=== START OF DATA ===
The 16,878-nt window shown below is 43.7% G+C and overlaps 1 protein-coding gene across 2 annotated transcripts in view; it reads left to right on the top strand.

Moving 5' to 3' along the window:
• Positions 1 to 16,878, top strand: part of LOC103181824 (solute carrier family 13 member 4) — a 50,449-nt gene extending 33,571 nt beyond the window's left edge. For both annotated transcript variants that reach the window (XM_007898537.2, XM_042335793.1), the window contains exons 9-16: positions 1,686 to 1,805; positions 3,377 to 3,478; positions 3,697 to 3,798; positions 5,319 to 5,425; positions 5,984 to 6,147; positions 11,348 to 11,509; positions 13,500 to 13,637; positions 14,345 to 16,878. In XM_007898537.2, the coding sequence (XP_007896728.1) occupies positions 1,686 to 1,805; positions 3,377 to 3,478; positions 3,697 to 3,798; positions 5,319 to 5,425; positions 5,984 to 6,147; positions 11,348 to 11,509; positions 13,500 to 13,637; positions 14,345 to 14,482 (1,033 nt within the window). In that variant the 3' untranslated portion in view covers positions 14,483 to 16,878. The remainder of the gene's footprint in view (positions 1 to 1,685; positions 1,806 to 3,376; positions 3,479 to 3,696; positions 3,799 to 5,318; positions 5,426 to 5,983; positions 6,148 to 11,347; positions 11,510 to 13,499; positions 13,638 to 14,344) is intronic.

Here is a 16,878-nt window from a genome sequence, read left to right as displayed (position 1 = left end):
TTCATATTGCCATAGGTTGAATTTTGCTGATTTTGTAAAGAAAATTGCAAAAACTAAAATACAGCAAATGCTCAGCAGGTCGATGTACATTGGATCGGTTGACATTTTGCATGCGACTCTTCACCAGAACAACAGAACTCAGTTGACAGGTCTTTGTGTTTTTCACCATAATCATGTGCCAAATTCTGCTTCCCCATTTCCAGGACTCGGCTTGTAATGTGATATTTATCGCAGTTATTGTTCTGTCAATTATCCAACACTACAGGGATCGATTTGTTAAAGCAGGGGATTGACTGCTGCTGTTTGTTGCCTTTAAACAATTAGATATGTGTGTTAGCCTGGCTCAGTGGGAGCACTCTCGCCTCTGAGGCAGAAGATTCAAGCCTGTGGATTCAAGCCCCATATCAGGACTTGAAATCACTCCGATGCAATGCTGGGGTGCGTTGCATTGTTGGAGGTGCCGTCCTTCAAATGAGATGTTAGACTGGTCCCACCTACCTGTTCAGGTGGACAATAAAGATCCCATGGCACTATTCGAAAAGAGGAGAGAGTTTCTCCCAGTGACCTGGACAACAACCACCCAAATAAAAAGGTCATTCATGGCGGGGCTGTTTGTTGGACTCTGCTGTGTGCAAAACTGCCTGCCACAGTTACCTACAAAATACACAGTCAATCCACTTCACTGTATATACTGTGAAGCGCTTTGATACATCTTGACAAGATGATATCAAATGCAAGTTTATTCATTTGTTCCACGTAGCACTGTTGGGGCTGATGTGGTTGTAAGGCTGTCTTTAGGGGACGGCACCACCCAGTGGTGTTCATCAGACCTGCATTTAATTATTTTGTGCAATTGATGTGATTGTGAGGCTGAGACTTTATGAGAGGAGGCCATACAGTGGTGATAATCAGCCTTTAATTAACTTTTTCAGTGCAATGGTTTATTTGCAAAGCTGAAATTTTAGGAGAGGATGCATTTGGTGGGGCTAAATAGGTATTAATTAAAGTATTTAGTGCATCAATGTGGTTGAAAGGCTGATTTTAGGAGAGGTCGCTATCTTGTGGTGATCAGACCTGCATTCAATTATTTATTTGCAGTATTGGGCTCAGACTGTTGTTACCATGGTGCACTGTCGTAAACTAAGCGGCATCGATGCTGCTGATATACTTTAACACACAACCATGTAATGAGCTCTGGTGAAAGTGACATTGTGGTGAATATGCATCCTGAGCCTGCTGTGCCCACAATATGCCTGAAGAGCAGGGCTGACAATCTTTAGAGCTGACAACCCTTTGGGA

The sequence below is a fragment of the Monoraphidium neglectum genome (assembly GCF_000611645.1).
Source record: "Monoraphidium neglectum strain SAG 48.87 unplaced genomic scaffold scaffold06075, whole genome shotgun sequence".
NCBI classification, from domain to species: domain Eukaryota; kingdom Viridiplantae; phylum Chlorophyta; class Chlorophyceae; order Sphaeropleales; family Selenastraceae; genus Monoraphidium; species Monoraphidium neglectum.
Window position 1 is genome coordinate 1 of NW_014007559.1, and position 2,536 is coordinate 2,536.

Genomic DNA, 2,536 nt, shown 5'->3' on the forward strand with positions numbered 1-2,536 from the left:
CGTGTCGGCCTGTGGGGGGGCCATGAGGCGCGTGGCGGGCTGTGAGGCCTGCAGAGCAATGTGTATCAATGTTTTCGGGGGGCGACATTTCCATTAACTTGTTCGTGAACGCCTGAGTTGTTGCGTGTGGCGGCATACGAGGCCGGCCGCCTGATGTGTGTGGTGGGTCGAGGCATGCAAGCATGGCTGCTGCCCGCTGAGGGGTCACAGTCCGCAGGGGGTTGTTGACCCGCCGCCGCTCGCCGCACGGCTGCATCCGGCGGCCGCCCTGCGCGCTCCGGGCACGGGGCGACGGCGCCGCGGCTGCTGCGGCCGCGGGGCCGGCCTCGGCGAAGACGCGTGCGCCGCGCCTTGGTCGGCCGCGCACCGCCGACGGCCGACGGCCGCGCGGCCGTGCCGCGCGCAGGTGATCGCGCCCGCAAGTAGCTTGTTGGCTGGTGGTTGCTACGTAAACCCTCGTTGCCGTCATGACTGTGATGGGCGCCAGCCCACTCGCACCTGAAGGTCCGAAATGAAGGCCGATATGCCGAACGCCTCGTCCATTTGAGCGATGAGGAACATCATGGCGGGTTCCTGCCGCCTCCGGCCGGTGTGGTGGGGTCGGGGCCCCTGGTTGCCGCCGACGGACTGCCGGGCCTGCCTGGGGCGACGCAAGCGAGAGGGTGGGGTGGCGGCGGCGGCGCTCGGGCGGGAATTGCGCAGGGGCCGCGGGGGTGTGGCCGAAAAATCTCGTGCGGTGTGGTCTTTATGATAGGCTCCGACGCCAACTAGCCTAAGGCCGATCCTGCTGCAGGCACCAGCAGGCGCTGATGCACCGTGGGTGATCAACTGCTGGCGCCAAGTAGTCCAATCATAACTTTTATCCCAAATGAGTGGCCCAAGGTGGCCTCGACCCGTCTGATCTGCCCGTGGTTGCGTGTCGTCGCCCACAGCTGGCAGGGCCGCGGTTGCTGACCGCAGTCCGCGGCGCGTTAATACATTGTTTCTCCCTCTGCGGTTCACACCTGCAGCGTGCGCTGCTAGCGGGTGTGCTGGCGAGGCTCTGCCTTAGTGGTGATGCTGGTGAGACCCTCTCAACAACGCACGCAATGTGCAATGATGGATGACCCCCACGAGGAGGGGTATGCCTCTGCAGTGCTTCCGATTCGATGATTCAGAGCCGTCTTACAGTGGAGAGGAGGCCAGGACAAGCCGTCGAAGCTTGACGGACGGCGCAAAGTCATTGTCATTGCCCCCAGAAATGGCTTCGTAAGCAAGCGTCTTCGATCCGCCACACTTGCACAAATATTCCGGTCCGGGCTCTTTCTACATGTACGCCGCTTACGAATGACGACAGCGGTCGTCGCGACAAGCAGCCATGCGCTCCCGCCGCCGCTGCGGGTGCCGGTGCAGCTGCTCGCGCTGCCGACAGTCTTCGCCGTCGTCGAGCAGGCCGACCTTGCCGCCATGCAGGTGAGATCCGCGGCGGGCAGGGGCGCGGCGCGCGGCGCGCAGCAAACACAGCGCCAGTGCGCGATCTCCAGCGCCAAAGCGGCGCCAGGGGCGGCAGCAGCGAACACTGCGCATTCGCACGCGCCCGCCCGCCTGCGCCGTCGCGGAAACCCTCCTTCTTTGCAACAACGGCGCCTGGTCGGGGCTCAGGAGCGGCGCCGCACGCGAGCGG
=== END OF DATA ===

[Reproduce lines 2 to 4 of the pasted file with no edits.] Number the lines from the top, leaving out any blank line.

Moving 5' to 3' along the window:
• Positions 1 to 16,878, top strand: part of LOC103181824 (solute carrier family 13 member 4) — a 50,449-nt gene extending 33,571 nt beyond the window's left edge. For both annotated transcript variants that reach the window (XM_007898537.2, XM_042335793.1), the window contains exons 9-16: positions 1,686 to 1,805; positions 3,377 to 3,478; positions 3,697 to 3,798; positions 5,319 to 5,425; positions 5,984 to 6,147; positions 11,348 to 11,509; positions 13,500 to 13,637; positions 14,345 to 16,878. In XM_007898537.2, the coding sequence (XP_007896728.1) occupies positions 1,686 to 1,805; positions 3,377 to 3,478; positions 3,697 to 3,798; positions 5,319 to 5,425; positions 5,984 to 6,147; positions 11,348 to 11,509; positions 13,500 to 13,637; positions 14,345 to 14,482 (1,033 nt within the window). In that variant the 3' untranslated portion in view covers positions 14,483 to 16,878. The remainder of the gene's footprint in view (positions 1 to 1,685; positions 1,806 to 3,376; positions 3,479 to 3,696; positions 3,799 to 5,318; positions 5,426 to 5,983; positions 6,148 to 11,347; positions 11,510 to 13,499; positions 13,638 to 14,344) is intronic.

Here is a 16,878-nt window from a genome sequence, read left to right as displayed (position 1 = left end):